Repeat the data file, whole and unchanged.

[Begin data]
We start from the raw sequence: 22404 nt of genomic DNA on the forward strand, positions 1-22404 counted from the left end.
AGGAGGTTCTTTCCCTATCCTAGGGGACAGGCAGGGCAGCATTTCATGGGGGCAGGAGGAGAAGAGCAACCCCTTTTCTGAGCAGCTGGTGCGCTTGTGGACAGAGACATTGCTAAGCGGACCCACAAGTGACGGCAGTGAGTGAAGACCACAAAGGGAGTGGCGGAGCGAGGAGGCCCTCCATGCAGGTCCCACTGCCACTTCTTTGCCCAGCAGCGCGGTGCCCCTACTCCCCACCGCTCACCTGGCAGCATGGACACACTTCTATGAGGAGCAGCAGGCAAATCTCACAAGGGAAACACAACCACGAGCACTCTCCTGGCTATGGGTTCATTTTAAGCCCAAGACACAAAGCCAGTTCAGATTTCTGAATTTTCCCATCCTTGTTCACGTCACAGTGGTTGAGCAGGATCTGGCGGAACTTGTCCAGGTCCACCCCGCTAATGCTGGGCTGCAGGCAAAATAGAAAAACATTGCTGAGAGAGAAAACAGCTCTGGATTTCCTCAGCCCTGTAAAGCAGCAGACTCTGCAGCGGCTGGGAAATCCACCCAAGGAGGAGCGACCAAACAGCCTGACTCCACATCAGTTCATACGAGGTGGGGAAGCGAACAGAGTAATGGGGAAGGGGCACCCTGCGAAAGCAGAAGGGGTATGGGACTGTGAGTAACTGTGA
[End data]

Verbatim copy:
We start from the raw sequence: 22404 nt of genomic DNA on the forward strand, positions 1-22404 counted from the left end.
AGGAGGTTCTTTCCCTATCCTAGGGGACAGGCAGGGCAGCATTTCATGGGGGCAGGAGGAGAAGAGCAACCCCTTTTCTGAGCAGCTGGTGCGCTTGTGGACAGAGACATTGCTAAGCGGACCCACAAGTGACGGCAGTGAGTGAAGACCACAAAGGGAGTGGCGGAGCGAGGAGGCCCTCCATGCAGGTCCCACTGCCACTTCTTTGCCCAGCAGCGCGGTGCCCCTACTCCCCACCGCTCACCTGGCAGCATGGACACACTTCTATGAGGAGCAGCAGGCAAATCTCACAAGGGAAACACAACCACGAGCACTCTCCTGGCTATGGGTTCATTTTAAGCCCAAGACACAAAGCCAGTTCAGATTTCTGAATTTTCCCATCCTTGTTCACGTCACAGTGGTTGAGCAGGATCTGGCGGAACTTGTCCAGGTCCACCCCGCTAATGCTGGGCTGCAGGCAAAATAGAAAAACATTGCTGAGAGAGAAAACAGCTCTGGATTTCCTCAGCCCTGTAAAGCAGCAGACTCTGCAGCGGCTGGGAAATCCACCCAAGGAGGAGCGACCAAACAGCCTGACTCCACATCAGTTCATACGAGGTGGGGAAGCGAACAGAGTAATGGGGAAGGGGCACCCTGCGAAAGCAGAAGGGGTATGGGACTGTGAGTAACTGTGA